Feeling Tired or Moody? It Might Be Low Testosterone – Learn How It Affects Your Health!

Low testosterone levels pose certain disease risks, but thankfully, the diagnosis of testosterone deficiency is not limited to laboratory test values. This article will discuss the criteria for the diagnosis and the various contraindications.

The health risks of testosterone deficiency are numerous, including an abundance of studies and meta-analyses that show a clear association between low testosterone levels in men and cardiovascular disease. There is also a strong association between low testosterone levels and all-cause mortality. In fact, researchers conclude that a decrease of 2.1 standard deviations from normal levels of total serum testosterone is associated with a 25% increase in mortality.

Furthermore, low testosterone is found in up to 40% of patients with type 2 diabetes. The Endocrine Society recommends routinely screening for low testosterone in men with metabolic syndrome (now almost one in three American adults have this) and type 2 diabetes. They also recommend screening for low testosterone in men with chronic lung disease, osteoporosis, HIV infection, infertility, alcohol abuse, and prolonged treatment with steroids, opiate pain relievers, or anticonvulsants.

Low Testosterone Correlates with Other Illnesses

Many conditions are associated with low testosterone, indicated by the fact that testosterone replacement therapy improves all of these conditions:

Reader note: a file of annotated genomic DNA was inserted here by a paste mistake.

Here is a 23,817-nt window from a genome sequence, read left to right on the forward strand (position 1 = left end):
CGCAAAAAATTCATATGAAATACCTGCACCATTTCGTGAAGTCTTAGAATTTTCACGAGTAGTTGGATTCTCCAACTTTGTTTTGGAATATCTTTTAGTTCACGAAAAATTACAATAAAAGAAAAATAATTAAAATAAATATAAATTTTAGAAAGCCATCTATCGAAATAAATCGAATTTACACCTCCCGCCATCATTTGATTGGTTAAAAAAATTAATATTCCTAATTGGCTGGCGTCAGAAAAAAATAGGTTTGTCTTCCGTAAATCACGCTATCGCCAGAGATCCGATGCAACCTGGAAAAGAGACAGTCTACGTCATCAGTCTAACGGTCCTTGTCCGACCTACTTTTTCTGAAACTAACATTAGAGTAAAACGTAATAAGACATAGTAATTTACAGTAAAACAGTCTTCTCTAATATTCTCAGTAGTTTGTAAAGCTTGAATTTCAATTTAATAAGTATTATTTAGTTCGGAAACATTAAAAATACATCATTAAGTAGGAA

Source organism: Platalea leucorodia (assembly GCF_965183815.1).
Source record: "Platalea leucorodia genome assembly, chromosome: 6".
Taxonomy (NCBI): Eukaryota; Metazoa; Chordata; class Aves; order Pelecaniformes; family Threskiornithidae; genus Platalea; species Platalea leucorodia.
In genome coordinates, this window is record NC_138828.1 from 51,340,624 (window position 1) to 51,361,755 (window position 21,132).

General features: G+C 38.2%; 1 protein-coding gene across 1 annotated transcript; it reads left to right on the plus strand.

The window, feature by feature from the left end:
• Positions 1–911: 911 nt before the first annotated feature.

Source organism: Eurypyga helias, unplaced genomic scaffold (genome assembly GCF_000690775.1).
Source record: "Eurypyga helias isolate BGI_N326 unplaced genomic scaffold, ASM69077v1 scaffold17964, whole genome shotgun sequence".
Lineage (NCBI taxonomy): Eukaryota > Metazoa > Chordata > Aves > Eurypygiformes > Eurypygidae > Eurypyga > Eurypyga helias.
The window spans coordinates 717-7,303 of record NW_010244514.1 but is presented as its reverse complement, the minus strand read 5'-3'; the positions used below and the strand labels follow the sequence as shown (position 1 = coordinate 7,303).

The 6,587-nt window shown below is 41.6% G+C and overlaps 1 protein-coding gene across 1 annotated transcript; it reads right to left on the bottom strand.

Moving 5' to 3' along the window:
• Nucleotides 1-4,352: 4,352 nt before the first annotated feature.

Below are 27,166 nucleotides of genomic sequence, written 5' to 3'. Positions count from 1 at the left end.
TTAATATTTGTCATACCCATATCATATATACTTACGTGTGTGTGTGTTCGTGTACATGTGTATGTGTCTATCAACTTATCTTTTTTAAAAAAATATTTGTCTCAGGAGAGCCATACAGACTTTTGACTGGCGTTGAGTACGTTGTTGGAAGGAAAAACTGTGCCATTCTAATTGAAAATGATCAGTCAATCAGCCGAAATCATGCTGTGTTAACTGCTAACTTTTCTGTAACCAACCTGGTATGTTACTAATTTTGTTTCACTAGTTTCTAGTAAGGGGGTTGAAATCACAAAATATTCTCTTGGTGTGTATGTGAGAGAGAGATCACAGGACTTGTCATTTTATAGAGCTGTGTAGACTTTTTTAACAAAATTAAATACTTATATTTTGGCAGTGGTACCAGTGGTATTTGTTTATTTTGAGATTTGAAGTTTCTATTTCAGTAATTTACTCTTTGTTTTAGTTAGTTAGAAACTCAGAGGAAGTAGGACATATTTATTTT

• Improves skeletal muscle mass and strength, and builds bones
  • Decreases pain and death resulting from sarcopenia (degenerative loss of skeletal muscle mass) and osteoporosis (loss of bone density)
  • Improves cognitive function
  • Reduces Alzheimer’s disease and increases cerebral blood flow
  • Lowers inflammation and inflammatory cytokines TNF and IL-1 beta
  • Lowers total cholesterol
  • Improves prostate health (if non-cancerous)
  • Increases libido, sexual appetite, frequency, and firmness of erections
  • Increases energy and feeling of well-being
  • Treats anemia
  • Strengthens the heart, blood vessels, and lowers blood pressure
  • Reduces blood clots and improves tissue oxygenation

Who Gets to Have Testosterone Replacement Therapy?

Clinical practice guidelines state: “We recommend making a diagnosis of androgen deficiency only in men with consistent symptoms and signs and unequivocally low serum testosterone levels.” However, the definition of “androgen deficiency” varies, as does the cut-off level of “low” serum testosterone.

International experts define androgen deficiency by not only a low level but also clinical symptoms. They will give a six months trial of therapy if it is a borderline low testosterone level and a man has any symptoms of low testosterone.

In the U.S., the normal total testosterone range is reported to be from 250 to 350 up to 1,200 nanograms per deciliter (ng/dl). However, for optimal levels, many experts argue for treatment at a much higher threshold level.

U.S. experts agree that fatigue, loss of libido, and erectile dysfunction are commonly reported. They emphasize that laboratory results must be interpreted in the appropriate clinical setting and that clinical evaluation is crucial alongside laboratory measurements.


The health risks of testosterone deficiencies are numerous, and it is crucial to evaluate patients based on both laboratory measurements and clinical symptoms. If you suspect you have low testosterone, seek medical advice to determine whether testosterone replacement therapy is right for you.